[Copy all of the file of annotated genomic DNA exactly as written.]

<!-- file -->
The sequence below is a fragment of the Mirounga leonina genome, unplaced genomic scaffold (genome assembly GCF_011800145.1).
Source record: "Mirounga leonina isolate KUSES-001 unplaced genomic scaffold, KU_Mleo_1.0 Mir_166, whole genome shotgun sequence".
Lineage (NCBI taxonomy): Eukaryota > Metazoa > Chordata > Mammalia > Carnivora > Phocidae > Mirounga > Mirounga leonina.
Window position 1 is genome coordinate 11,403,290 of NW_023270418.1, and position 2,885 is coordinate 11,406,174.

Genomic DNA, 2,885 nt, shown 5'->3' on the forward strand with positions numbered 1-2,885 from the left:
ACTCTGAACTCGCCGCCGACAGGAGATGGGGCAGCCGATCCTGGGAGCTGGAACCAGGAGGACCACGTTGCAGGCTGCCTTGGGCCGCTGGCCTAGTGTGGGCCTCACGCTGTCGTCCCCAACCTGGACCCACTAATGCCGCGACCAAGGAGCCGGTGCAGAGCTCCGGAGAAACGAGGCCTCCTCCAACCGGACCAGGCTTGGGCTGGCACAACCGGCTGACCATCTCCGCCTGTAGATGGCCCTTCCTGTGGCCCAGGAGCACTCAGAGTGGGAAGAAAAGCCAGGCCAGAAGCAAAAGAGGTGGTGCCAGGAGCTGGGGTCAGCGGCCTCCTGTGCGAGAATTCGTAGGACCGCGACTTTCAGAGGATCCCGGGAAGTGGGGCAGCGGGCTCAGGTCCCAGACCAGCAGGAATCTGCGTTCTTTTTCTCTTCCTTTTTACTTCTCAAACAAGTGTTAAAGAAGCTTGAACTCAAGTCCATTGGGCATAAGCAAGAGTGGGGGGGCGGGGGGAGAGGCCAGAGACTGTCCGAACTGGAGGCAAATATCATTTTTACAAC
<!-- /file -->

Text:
The sequence below is a fragment of the Mirounga leonina genome, unplaced genomic scaffold (genome assembly GCF_011800145.1).
Source record: "Mirounga leonina isolate KUSES-001 unplaced genomic scaffold, KU_Mleo_1.0 Mir_166, whole genome shotgun sequence".
Lineage (NCBI taxonomy): Eukaryota > Metazoa > Chordata > Mammalia > Carnivora > Phocidae > Mirounga > Mirounga leonina.
Window position 1 is genome coordinate 11,403,290 of NW_023270418.1, and position 2,885 is coordinate 11,406,174.

Genomic DNA, 2,885 nt, shown 5'->3' on the forward strand with positions numbered 1-2,885 from the left:
ACTCTGAACTCGCCGCCGACAGGAGATGGGGCAGCCGATCCTGGGAGCTGGAACCAGGAGGACCACGTTGCAGGCTGCCTTGGGCCGCTGGCCTAGTGTGGGCCTCACGCTGTCGTCCCCAACCTGGACCCACTAATGCCGCGACCAAGGAGCCGGTGCAGAGCTCCGGAGAAACGAGGCCTCCTCCAACCGGACCAGGCTTGGGCTGGCACAACCGGCTGACCATCTCCGCCTGTAGATGGCCCTTCCTGTGGCCCAGGAGCACTCAGAGTGGGAAGAAAAGCCAGGCCAGAAGCAAAAGAGGTGGTGCCAGGAGCTGGGGTCAGCGGCCTCCTGTGCGAGAATTCGTAGGACCGCGACTTTCAGAGGATCCCGGGAAGTGGGGCAGCGGGCTCAGGTCCCAGACCAGCAGGAATCTGCGTTCTTTTTCTCTTCCTTTTTACTTCTCAAACAAGTGTTAAAGAAGCTTGAACTCAAGTCCATTGGGCATAAGCAAGAGTGGGGGGGCGGGGGGAGAGGCCAGAGACTGTCCGAACTGGAGGCAAATATCATTTTTACAAC